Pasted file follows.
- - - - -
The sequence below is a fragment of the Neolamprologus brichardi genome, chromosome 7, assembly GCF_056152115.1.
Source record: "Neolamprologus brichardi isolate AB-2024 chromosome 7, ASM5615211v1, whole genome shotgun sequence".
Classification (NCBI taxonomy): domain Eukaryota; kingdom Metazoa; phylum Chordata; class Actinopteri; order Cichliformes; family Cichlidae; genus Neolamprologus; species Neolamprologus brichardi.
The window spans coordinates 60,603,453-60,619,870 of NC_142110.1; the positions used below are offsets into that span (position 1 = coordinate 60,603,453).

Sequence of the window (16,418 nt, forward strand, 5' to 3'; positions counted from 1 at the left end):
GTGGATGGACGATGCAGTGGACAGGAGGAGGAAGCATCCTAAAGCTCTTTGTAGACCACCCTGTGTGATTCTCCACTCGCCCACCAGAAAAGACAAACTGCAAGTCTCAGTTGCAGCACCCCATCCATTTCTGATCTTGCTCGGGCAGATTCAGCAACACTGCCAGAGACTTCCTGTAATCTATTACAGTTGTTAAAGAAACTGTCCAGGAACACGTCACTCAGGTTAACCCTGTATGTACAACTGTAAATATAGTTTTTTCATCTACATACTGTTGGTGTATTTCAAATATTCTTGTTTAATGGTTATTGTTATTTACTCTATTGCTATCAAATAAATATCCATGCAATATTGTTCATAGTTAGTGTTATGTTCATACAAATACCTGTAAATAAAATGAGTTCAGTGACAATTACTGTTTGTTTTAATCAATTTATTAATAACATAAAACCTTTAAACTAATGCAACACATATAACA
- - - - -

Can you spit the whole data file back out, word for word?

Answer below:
The sequence below is a fragment of the Neolamprologus brichardi genome, chromosome 7, assembly GCF_056152115.1.
Source record: "Neolamprologus brichardi isolate AB-2024 chromosome 7, ASM5615211v1, whole genome shotgun sequence".
Classification (NCBI taxonomy): domain Eukaryota; kingdom Metazoa; phylum Chordata; class Actinopteri; order Cichliformes; family Cichlidae; genus Neolamprologus; species Neolamprologus brichardi.
The window spans coordinates 60,603,453-60,619,870 of NC_142110.1; the positions used below are offsets into that span (position 1 = coordinate 60,603,453).

Sequence of the window (16,418 nt, forward strand, 5' to 3'; positions counted from 1 at the left end):
GTGGATGGACGATGCAGTGGACAGGAGGAGGAAGCATCCTAAAGCTCTTTGTAGACCACCCTGTGTGATTCTCCACTCGCCCACCAGAAAAGACAAACTGCAAGTCTCAGTTGCAGCACCCCATCCATTTCTGATCTTGCTCGGGCAGATTCAGCAACACTGCCAGAGACTTCCTGTAATCTATTACAGTTGTTAAAGAAACTGTCCAGGAACACGTCACTCAGGTTAACCCTGTATGTACAACTGTAAATATAGTTTTTTCATCTACATACTGTTGGTGTATTTCAAATATTCTTGTTTAATGGTTATTGTTATTTACTCTATTGCTATCAAATAAATATCCATGCAATATTGTTCATAGTTAGTGTTATGTTCATACAAATACCTGTAAATAAAATGAGTTCAGTGACAATTACTGTTTGTTTTAATCAATTTATTAATAACATAAAACCTTTAAACTAATGCAACACATATAACA